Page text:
Ten favorite short stories

I’ve been wanting to make this list for a while. It is tough to put together. How do you not include Chekhov, Munro or Fitzgerald? Which story do you include from the works of Hemingway or O’Connor?

I have so many more short stories to read from the hundreds of truly excellent stories out there. And lots of great stories and authors didn’t make this cut!

Why did these chosen few make the list? First of all, these were ones that I recalled even without a reference guide — I remembered them because they literally stuck with me. Each one hit me in the gut, not only on the first reading but on multiple readings. They made me think, feel, ponder, wonder.

1. A Good Man is Hard to Find, Flannery O’Connor

2. The Metamorphosis, Franz Kafka

3. The Death of Ivan Ilyich, Leo Tolstoy

4. The Dead, James Joyce

5. Cathedral, Raymond Carver

6. Barn Burning, William Faulkner

7. Greenleaf, Flannery O’Connor

8. The Babysitter, Robert Coover

9. Sea Oak, George Saunders

10. A Clean, Well-Lighted Place, Ernest Hemingway

Want to learn about more short story titles? The Danforth Review asked various authors and teachers for a list of stories the would teach in an introductory course. Please list your favorite short stories in the comments, or I “tag” you to post your own top 10 on your personal blog.

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20 Responses to Ten favorite short stories

  1. Andi says:

    Wow, I’ve only read 1 and 10 (that I can remember). Loved both of those, but I’m a little surprised that I haven’t read more. Maybe I’ll make a list, too. While I don’t usually seek short stories out these days (unless my attention span is running low and I’m antsy), I do love them, and finding a new favorite is always a wonderful treat.

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  2. iliana says:

    I have only read The Metamorphosis from your list. Yikes. Then again, I don’t read many short stories. Thank you for the link to the Danforth Review.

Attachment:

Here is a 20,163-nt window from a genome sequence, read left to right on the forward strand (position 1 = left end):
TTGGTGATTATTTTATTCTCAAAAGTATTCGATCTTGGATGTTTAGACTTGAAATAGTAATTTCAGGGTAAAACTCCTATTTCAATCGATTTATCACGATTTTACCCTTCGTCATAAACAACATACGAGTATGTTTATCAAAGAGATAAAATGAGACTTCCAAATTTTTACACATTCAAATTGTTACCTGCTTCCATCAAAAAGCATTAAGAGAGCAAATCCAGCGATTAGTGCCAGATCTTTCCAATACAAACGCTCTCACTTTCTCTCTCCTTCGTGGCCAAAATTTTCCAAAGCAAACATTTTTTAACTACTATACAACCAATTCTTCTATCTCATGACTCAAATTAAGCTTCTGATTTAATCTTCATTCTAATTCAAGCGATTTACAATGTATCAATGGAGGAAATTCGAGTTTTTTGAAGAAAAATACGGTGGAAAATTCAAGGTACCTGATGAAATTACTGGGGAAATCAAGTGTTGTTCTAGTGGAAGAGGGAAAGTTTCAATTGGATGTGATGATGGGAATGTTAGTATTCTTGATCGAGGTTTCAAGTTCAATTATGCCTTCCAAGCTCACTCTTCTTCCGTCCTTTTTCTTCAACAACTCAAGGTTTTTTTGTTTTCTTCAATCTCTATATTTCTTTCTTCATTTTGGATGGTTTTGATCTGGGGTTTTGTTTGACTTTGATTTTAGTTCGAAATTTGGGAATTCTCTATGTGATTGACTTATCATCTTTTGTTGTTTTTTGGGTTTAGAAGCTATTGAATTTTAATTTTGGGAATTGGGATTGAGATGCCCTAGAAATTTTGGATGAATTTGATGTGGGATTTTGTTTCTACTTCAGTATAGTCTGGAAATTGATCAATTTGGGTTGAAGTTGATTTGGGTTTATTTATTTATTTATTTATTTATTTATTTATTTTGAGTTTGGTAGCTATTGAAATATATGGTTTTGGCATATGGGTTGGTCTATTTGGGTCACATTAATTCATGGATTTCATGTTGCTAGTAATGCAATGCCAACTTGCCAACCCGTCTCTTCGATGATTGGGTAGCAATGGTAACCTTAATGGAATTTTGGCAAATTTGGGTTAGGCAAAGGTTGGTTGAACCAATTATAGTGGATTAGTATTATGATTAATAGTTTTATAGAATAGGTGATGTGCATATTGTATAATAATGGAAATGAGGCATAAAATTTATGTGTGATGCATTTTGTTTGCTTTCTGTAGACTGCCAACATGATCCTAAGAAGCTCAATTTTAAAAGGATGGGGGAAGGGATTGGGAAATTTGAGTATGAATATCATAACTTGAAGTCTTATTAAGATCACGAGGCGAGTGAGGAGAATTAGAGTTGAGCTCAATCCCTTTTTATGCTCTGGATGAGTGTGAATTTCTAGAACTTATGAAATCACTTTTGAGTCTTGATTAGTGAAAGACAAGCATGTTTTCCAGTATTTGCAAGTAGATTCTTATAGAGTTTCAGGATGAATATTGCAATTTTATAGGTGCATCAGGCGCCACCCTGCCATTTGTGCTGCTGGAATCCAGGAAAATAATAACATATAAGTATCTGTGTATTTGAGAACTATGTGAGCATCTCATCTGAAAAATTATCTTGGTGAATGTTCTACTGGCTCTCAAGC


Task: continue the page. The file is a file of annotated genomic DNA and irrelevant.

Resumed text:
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  3. ted says:

    I feel a little silly contesting such a lovely list, but does <>The Metamorphosis<> truly count? I know “novella” wasn’t an operating term at the time, but I would categorize it thus. To bolster my point, I think it’s usually written in italics, not quotes, so maybe the MLA has throw down a ruling on it.But seriously, great list. I’m going to work on one of my own…

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  4. Kate S. says:

    I’ve only read four of your ten picks. I know you’re a reader of impeccable taste, so I will get to work on the others immediately!

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  5. bhadd says:

    This is incredible for recommendation I think. Wow!< HREF="http://www.hoodpublishing.com" REL="nofollow">The Hood Company<>

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  6. Dorothy W. says:

    That’s a great list! I’ve read 4 of them — maybe 5, but I can’t remember if I actually read the Tolstoy or not, so I shouldn’t count it.

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  7. nova says:

    I love “Sea Oak”! And “The Dead.”Great list; I may just play along…

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  8. Dark Orpheus says:

    Totally ashamed – I’ve read none of the titles listed!

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  9. Cliff Burns says: